Logic, Semantics, Metamathematics (Second Edition)

    Contains the only complete English-language text of “The Concept of Truth in Formalized Languages.” Tarski made extensive corrections and revisions of the original translations for this edition, along with new historical remarks. It includes a new preface and a new analytical index for use by philosophers and linguists as well as by historians of mathematics and philosophy.

  25. Lying and Truthfulness

    Edited, with Introductions, by Kevin DeLapp and Jeremy Henkel

    Lying and Truthfulness

    This anthology provides a set of distinctive selections that explore both Western and Eastern views of lying and truthfulness, including selections from Augustine, Grotius, Aristotle, the Mahābhārata, Confucius, Kant, Plato, Sunzi, Han Feizi, Aquinas, the Lotus Sutra, Hobbes, Hume, Locke, Bacon, Nietzsche, and more.

    Hackett Readings in Philosophy is a versatile series of compact anthologies, each devoted to a topic of traditional interest in philosophy or political theory. Selections are chosen for their accessibility, significance, and ability to stimulate thought and discussion.

  26. Machiavelli: Selected Political Writings

    Niccolo Machiavelli
    Edited and Translated by David Wootton

    Machiavelli: Selected Political Writings

    “The Introduction is vibrant, comprehensive and persuasive. Manages to address the needs of undergraduates while constituting an original contribution to contemporary scholarship. Bravo!”
         —Alan Houston, University of California, San Diego

  27. Magic, Reason and Experience

    G. E. R. Lloyd

    Magic, Reason and Experience

    This study of the origins and progress of Greek science focuses especially on the interaction between scientific and traditional patterns of thought from the sixth to the fourth century BC. It begins with an examination of how particular Greek authors deployed the category of "magic," sometimes attacking its beliefs and practices; these attacks are then related to their background in Greek medicine and philosophical thought. In his second chapter Lloyd outlines developments in the theory and practice of argument in Greek science and assesses their significance. He next discuses the progress of empirical research as a scientific tool from the Presocratics to Aristotle. Finally, he considers why the Greeks invented science, their contribution to its history, and the social, economic, ideological and political factors that had a bearing on its growth.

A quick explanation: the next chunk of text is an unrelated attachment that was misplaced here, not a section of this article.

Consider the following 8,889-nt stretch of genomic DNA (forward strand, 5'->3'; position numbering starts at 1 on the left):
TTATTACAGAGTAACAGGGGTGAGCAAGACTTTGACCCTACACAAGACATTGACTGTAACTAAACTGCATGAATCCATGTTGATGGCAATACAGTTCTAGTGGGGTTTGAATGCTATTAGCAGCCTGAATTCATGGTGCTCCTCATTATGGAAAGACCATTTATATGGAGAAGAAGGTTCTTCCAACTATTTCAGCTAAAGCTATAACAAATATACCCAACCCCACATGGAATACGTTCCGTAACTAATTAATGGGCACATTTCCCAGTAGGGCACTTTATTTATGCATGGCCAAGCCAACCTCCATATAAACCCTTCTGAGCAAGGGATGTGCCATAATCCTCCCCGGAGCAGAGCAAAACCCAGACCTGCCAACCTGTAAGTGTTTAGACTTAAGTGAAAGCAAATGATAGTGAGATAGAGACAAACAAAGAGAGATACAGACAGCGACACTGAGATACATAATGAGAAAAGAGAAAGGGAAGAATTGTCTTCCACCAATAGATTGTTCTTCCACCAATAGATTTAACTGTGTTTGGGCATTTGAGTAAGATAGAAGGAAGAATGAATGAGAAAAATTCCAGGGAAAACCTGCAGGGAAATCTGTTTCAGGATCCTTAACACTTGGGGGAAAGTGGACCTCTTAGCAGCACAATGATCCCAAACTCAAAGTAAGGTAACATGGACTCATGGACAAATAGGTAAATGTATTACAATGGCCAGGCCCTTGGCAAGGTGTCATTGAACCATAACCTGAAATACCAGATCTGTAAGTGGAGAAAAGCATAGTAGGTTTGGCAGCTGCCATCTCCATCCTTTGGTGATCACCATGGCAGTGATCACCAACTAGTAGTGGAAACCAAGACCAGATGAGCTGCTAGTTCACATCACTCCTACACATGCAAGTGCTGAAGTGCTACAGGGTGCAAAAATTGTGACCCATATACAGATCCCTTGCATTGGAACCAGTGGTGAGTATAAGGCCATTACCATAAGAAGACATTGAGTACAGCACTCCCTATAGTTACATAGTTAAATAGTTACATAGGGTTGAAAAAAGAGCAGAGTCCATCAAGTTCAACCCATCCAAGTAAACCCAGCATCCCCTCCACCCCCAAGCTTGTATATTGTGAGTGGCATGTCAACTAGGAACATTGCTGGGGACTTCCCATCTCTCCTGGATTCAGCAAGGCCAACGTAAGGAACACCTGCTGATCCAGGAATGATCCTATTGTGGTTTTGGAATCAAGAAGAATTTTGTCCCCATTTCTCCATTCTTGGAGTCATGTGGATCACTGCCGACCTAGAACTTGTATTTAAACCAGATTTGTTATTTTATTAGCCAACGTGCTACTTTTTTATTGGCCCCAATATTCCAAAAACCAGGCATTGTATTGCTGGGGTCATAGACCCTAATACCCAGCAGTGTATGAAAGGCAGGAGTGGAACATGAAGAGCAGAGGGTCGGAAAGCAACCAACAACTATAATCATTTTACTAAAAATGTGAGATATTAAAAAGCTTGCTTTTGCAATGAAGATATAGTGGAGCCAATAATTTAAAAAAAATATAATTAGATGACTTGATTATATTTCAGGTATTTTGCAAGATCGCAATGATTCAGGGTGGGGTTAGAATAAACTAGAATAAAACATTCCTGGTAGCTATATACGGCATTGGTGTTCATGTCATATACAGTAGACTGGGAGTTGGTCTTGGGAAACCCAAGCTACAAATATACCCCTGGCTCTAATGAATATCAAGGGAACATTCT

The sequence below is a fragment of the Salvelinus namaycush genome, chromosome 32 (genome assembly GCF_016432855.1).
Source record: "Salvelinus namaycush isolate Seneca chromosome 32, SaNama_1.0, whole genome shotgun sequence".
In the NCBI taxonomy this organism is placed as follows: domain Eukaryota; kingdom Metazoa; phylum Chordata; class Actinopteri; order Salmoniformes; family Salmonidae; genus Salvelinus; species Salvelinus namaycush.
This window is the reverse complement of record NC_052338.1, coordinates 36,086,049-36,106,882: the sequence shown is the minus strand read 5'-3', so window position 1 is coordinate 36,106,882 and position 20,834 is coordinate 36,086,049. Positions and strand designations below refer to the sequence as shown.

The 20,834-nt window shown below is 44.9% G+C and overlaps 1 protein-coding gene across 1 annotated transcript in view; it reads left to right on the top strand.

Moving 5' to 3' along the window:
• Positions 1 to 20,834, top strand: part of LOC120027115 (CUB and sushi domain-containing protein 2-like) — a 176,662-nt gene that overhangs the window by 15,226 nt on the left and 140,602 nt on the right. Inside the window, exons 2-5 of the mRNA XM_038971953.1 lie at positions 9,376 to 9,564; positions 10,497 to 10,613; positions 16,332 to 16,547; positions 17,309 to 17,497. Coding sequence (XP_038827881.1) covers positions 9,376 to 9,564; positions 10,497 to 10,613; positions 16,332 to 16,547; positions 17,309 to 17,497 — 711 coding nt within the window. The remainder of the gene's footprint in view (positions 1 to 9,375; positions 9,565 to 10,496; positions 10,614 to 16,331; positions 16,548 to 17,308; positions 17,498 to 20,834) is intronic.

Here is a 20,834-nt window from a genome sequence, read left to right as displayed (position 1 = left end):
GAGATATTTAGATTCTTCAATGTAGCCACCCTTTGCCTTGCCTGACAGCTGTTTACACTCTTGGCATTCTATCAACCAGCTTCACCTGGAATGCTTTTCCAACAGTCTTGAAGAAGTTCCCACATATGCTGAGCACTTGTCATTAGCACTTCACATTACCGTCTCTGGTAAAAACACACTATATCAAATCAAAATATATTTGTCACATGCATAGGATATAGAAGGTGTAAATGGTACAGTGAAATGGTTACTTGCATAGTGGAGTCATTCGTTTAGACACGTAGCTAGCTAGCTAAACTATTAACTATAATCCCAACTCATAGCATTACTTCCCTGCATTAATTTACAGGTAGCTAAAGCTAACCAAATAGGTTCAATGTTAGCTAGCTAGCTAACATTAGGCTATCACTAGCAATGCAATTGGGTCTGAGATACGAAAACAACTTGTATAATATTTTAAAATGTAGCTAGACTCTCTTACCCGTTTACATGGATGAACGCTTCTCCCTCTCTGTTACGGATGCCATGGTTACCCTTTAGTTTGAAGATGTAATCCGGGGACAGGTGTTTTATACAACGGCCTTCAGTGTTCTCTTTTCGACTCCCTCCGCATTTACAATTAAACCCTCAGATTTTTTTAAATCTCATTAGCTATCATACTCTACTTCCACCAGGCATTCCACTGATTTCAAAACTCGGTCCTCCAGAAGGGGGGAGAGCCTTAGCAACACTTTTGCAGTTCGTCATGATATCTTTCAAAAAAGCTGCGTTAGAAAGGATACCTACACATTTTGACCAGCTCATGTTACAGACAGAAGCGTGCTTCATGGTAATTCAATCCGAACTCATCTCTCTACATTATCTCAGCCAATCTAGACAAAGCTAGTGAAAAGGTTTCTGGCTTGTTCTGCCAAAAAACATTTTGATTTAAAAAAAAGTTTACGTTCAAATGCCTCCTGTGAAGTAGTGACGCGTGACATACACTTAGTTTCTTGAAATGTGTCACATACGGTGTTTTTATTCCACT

28. Malebranche: Philosophical Selections

    Nicolas Malebranche
    Edited by Steven Nadler

    Malebranche: Philosophical Selections

    These substantial selections from The Search after Truth, Elucidations of the Search after Truth, Dialogues on Metaphysics, and Treatise on Nature and Grace, provide the student of modern philosophy with both a broad view of Malebranche's philosophical system and a detailed picture of his most important doctrines. Malebranche's occasionalism, his theory of knowledge and the 'vision in God', and his writings on theodicy and freedom are solidly represented.

  29. Man a Machine and Man a Plant

    Julien Offroy De La Mettrie
    Translated by Richard Watson and Maya Rybalka
    Introduction and Notes by Justin Leiber

    Man a Machine and Man a Plant

    The first modern translation of the complete texts of La Mettrie's pioneering L'Homme machine and L'Homme plante, first published in 1747 and 1748, respectively, this volume also includes translations of the advertisement and dedication to L'Homme machine.

  30. Man and Citizen

    Thomas Hobbes
    Edited by Bernard Gert

    Man and Citizen

    Contains the most helpful version of Hobbes’s political and moral philosophy available in English. Includes the only English translation of De Homine, chapters X-XV. Features the English translation of De Cive attributed to Hobbes.

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    Karl Marx
    Edited by Lawrence H. Simon

    Marx: Selected Writings